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  3. Hi Cindi, I am so glad you are in a better mindset. The planned trips from airline miles and the savings on camping that will allow you to still travel are fantastic. And using your old Thrifty ways definitely will help to keep a little more of your interest money for the future,
    I too believe, David Bach is much more attuned to the middle class reality in his philosophy then Suze, and the majority of seniors don’t wait or can’t wait till 70 to collect Social Security. Nick’s health insurance needs being fulfilled with the $20 monthly premium from his NY plan till he is 65 definitely is a great benefit and sadly causes his postponing Social Security till he has to switch to Medicare.
    Ah, those fall cravings strike me to. I bought a six pack of large pumpkin donuts last week on sale for $2.50 to satisfy that fall craving and I have the ingredients to make pumpkin bread or pie this weekend. I usually make soups this time of year too. Cooler weather makes me want to cook more oven meals. Probably buy a turkey today for next week. Haven’t got one all summer and I love love turkey noodle or rice soup. Sincerely, Lara

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    • Lara, we just made chicken rice soup from the bones of a roasted chicken we had the other day. Delish! The cooler weather means we can hike more, for free and we can cook more, for saving even more money.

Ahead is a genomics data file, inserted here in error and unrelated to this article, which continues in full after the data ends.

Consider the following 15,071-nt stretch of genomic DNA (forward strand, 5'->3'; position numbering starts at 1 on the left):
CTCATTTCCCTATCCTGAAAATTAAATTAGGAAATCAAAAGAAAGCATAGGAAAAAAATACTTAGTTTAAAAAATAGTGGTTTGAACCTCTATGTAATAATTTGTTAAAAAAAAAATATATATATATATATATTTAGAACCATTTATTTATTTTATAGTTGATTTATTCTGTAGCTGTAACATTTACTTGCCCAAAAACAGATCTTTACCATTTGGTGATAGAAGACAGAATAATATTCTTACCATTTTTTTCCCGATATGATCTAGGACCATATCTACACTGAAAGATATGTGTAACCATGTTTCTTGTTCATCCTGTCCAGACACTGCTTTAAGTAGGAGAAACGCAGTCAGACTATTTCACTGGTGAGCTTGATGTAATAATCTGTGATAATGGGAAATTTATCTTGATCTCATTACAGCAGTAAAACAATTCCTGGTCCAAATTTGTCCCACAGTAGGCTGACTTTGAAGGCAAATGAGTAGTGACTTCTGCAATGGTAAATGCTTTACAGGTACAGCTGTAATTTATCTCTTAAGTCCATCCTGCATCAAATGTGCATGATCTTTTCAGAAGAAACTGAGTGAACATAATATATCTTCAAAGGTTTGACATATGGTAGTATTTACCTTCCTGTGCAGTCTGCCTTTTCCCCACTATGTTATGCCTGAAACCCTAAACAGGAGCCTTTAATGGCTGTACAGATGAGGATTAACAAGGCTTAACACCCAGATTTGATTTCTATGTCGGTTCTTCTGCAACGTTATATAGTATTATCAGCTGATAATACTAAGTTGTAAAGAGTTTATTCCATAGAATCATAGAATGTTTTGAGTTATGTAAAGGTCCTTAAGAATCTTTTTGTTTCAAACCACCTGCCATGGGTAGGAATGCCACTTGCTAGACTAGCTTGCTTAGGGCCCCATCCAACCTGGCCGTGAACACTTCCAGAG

I am so psyched about camping at state parks. Nick and I visited two of them when we were living in Florida and they were beautiful. There’s also a bunch of them down the key West side that are to die for. Who knew? Trick is to call early and the booking date is already posted on my calendar.
      David Bach is a more realistic person. Orman is just a fear monger. That was very unfair of her to say such awful things. Doom and gloom while she lives a fantasy life. UGH!
      Thanks for your comment. Talk to you soon!

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  4. Love packaging the turkey slices in package size that I can make a sandwich, stir fry, Or fajitas or turkey fingers, or tetrazzini, or over salad which makes a meal so,quickly that I can’t even drive to a restaurant and order in the time it takes to get it on the table. Lara

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  5. Usually pull the turkey out in the morning from the freezer but I have also defrosted them in the microwave in a pinch. When I come home from watching the grandkids I can easily resist buying fast food and pizza take out on the way because turkey is so much more healthier and Cha Ching the savings stays in the savings growing growing growing!

    Liked by 1 person

    • Hi Lara. I do this with chicken. I love chicken cutlets. Very versatile. I buy them on sale @$1.69 a pound at Aldi and then freeze them in freezer bags, only to defrost each one per meal for the two of us. Works out great.

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  6. I did a 23 lb turkey in beginning of June and froze a lot of it and then bought Aldi chicken cutlets, ground turkey and salmon. These are my go to meats because I avoid using the oven in summer. Right now pork chops are on sale every where so I am stocking up at 99 cents a pound. After losing power in May I was lucky enough to not have that much stockpile so didn’t lose a lot in food spoilage. Lara